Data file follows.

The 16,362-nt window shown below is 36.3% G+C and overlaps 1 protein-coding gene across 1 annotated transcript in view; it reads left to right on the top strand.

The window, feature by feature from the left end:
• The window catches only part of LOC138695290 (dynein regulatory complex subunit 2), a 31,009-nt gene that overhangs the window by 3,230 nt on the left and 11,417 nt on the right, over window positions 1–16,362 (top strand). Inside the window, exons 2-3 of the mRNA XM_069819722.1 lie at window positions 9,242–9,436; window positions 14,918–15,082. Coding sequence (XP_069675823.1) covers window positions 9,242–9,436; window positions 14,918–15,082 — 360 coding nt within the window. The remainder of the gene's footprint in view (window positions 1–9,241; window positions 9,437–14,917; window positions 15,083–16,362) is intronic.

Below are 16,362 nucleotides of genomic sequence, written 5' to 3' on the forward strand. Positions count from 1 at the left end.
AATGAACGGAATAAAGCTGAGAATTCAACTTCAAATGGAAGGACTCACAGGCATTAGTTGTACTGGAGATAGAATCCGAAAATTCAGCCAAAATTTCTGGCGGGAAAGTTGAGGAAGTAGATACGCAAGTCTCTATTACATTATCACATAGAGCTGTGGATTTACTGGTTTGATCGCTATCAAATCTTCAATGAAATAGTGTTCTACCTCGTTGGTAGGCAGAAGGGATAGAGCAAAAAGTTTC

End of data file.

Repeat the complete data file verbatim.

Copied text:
The 16,362-nt window shown below is 36.3% G+C and overlaps 1 protein-coding gene across 1 annotated transcript in view; it reads left to right on the top strand.

The window, feature by feature from the left end:
• The window catches only part of LOC138695290 (dynein regulatory complex subunit 2), a 31,009-nt gene that overhangs the window by 3,230 nt on the left and 11,417 nt on the right, over window positions 1–16,362 (top strand). Inside the window, exons 2-3 of the mRNA XM_069819722.1 lie at window positions 9,242–9,436; window positions 14,918–15,082. Coding sequence (XP_069675823.1) covers window positions 9,242–9,436; window positions 14,918–15,082 — 360 coding nt within the window. The remainder of the gene's footprint in view (window positions 1–9,241; window positions 9,437–14,917; window positions 15,083–16,362) is intronic.

Below are 16,362 nucleotides of genomic sequence, written 5' to 3' on the forward strand. Positions count from 1 at the left end.
AATGAACGGAATAAAGCTGAGAATTCAACTTCAAATGGAAGGACTCACAGGCATTAGTTGTACTGGAGATAGAATCCGAAAATTCAGCCAAAATTTCTGGCGGGAAAGTTGAGGAAGTAGATACGCAAGTCTCTATTACATTATCACATAGAGCTGTGGATTTACTGGTTTGATCGCTATCAAATCTTCAATGAAATAGTGTTCTACCTCGTTGGTAGGCAGAAGGGATAGAGCAAAAAGTTTC